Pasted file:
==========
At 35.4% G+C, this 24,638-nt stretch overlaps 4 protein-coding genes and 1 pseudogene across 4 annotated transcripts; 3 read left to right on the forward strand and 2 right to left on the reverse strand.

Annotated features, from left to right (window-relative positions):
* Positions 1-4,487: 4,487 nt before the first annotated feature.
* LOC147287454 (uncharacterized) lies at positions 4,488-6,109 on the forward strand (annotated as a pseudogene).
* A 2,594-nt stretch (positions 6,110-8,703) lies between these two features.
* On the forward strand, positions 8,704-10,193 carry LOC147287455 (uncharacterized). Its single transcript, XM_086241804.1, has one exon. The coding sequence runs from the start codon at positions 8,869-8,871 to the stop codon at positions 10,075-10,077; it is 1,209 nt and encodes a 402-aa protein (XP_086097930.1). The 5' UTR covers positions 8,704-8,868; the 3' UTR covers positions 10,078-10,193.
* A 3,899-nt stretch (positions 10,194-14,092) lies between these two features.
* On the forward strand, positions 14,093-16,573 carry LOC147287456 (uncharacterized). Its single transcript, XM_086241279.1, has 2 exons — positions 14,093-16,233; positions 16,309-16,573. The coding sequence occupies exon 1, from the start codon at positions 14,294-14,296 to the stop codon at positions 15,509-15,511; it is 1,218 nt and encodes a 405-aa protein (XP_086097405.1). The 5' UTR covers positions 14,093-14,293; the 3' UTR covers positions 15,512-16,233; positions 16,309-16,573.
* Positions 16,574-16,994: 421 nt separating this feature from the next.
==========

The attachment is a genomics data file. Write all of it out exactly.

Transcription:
At 35.4% G+C, this 24,638-nt stretch overlaps 4 protein-coding genes and 1 pseudogene across 4 annotated transcripts; 3 read left to right on the forward strand and 2 right to left on the reverse strand.

Annotated features, from left to right (window-relative positions):
* Positions 1-4,487: 4,487 nt before the first annotated feature.
* LOC147287454 (uncharacterized) lies at positions 4,488-6,109 on the forward strand (annotated as a pseudogene).
* A 2,594-nt stretch (positions 6,110-8,703) lies between these two features.
* On the forward strand, positions 8,704-10,193 carry LOC147287455 (uncharacterized). Its single transcript, XM_086241804.1, has one exon. The coding sequence runs from the start codon at positions 8,869-8,871 to the stop codon at positions 10,075-10,077; it is 1,209 nt and encodes a 402-aa protein (XP_086097930.1). The 5' UTR covers positions 8,704-8,868; the 3' UTR covers positions 10,078-10,193.
* A 3,899-nt stretch (positions 10,194-14,092) lies between these two features.
* On the forward strand, positions 14,093-16,573 carry LOC147287456 (uncharacterized). Its single transcript, XM_086241279.1, has 2 exons — positions 14,093-16,233; positions 16,309-16,573. The coding sequence occupies exon 1, from the start codon at positions 14,294-14,296 to the stop codon at positions 15,509-15,511; it is 1,218 nt and encodes a 405-aa protein (XP_086097405.1). The 5' UTR covers positions 14,093-14,293; the 3' UTR covers positions 15,512-16,233; positions 16,309-16,573.
* Positions 16,574-16,994: 421 nt separating this feature from the next.